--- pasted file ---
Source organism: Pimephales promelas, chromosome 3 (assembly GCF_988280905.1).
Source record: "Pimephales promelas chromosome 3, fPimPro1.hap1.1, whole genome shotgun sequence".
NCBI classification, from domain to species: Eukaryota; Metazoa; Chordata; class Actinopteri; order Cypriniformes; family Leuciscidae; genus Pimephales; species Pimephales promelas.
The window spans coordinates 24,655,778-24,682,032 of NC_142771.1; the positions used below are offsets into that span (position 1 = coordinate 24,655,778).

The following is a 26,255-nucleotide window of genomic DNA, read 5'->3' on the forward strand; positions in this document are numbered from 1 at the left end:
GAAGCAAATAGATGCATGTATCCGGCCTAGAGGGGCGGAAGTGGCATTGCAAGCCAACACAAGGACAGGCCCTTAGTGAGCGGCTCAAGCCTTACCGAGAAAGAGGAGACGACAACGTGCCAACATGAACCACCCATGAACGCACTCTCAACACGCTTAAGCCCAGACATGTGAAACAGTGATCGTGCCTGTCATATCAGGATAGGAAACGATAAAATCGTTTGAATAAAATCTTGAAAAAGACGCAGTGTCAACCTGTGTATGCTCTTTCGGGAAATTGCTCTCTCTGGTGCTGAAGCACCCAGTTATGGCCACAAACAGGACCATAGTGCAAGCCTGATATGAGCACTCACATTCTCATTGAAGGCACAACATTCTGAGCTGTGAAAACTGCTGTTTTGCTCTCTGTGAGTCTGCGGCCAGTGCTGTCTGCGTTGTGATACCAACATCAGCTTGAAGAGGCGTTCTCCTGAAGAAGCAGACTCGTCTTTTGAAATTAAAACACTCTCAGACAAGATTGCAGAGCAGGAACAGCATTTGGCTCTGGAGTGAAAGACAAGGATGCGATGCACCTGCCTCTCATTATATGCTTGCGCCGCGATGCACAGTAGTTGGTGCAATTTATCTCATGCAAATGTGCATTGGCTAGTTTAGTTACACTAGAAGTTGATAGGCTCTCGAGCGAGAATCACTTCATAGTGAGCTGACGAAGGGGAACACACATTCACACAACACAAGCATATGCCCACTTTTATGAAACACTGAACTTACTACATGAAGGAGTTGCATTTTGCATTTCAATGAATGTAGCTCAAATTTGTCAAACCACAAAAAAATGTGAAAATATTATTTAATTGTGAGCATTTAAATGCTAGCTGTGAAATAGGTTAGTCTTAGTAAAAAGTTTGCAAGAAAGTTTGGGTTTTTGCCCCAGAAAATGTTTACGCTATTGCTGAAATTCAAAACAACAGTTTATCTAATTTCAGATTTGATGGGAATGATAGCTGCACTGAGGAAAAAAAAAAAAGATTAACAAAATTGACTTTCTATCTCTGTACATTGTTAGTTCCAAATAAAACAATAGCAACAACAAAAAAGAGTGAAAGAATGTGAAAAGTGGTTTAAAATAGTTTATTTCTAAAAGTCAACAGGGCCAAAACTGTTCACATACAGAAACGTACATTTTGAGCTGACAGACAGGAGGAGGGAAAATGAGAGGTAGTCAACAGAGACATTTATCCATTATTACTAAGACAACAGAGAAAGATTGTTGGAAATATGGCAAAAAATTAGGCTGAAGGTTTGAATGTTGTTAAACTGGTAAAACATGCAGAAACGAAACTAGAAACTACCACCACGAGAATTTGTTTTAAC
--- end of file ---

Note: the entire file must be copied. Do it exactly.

Source organism: Pimephales promelas, chromosome 3 (assembly GCF_988280905.1).
Source record: "Pimephales promelas chromosome 3, fPimPro1.hap1.1, whole genome shotgun sequence".
NCBI classification, from domain to species: Eukaryota; Metazoa; Chordata; class Actinopteri; order Cypriniformes; family Leuciscidae; genus Pimephales; species Pimephales promelas.
The window spans coordinates 24,655,778-24,682,032 of NC_142771.1; the positions used below are offsets into that span (position 1 = coordinate 24,655,778).

The following is a 26,255-nucleotide window of genomic DNA, read 5'->3' on the forward strand; positions in this document are numbered from 1 at the left end:
GAAGCAAATAGATGCATGTATCCGGCCTAGAGGGGCGGAAGTGGCATTGCAAGCCAACACAAGGACAGGCCCTTAGTGAGCGGCTCAAGCCTTACCGAGAAAGAGGAGACGACAACGTGCCAACATGAACCACCCATGAACGCACTCTCAACACGCTTAAGCCCAGACATGTGAAACAGTGATCGTGCCTGTCATATCAGGATAGGAAACGATAAAATCGTTTGAATAAAATCTTGAAAAAGACGCAGTGTCAACCTGTGTATGCTCTTTCGGGAAATTGCTCTCTCTGGTGCTGAAGCACCCAGTTATGGCCACAAACAGGACCATAGTGCAAGCCTGATATGAGCACTCACATTCTCATTGAAGGCACAACATTCTGAGCTGTGAAAACTGCTGTTTTGCTCTCTGTGAGTCTGCGGCCAGTGCTGTCTGCGTTGTGATACCAACATCAGCTTGAAGAGGCGTTCTCCTGAAGAAGCAGACTCGTCTTTTGAAATTAAAACACTCTCAGACAAGATTGCAGAGCAGGAACAGCATTTGGCTCTGGAGTGAAAGACAAGGATGCGATGCACCTGCCTCTCATTATATGCTTGCGCCGCGATGCACAGTAGTTGGTGCAATTTATCTCATGCAAATGTGCATTGGCTAGTTTAGTTACACTAGAAGTTGATAGGCTCTCGAGCGAGAATCACTTCATAGTGAGCTGACGAAGGGGAACACACATTCACACAACACAAGCATATGCCCACTTTTATGAAACACTGAACTTACTACATGAAGGAGTTGCATTTTGCATTTCAATGAATGTAGCTCAAATTTGTCAAACCACAAAAAAATGTGAAAATATTATTTAATTGTGAGCATTTAAATGCTAGCTGTGAAATAGGTTAGTCTTAGTAAAAAGTTTGCAAGAAAGTTTGGGTTTTTGCCCCAGAAAATGTTTACGCTATTGCTGAAATTCAAAACAACAGTTTATCTAATTTCAGATTTGATGGGAATGATAGCTGCACTGAGGAAAAAAAAAAAAGATTAACAAAATTGACTTTCTATCTCTGTACATTGTTAGTTCCAAATAAAACAATAGCAACAACAAAAAAGAGTGAAAGAATGTGAAAAGTGGTTTAAAATAGTTTATTTCTAAAAGTCAACAGGGCCAAAACTGTTCACATACAGAAACGTACATTTTGAGCTGACAGACAGGAGGAGGGAAAATGAGAGGTAGTCAACAGAGACATTTATCCATTATTACTAAGACAACAGAGAAAGATTGTTGGAAATATGGCAAAAAATTAGGCTGAAGGTTTGAATGTTGTTAAACTGGTAAAACATGCAGAAACGAAACTAGAAACTACCACCACGAGAATTTGTTTTAAC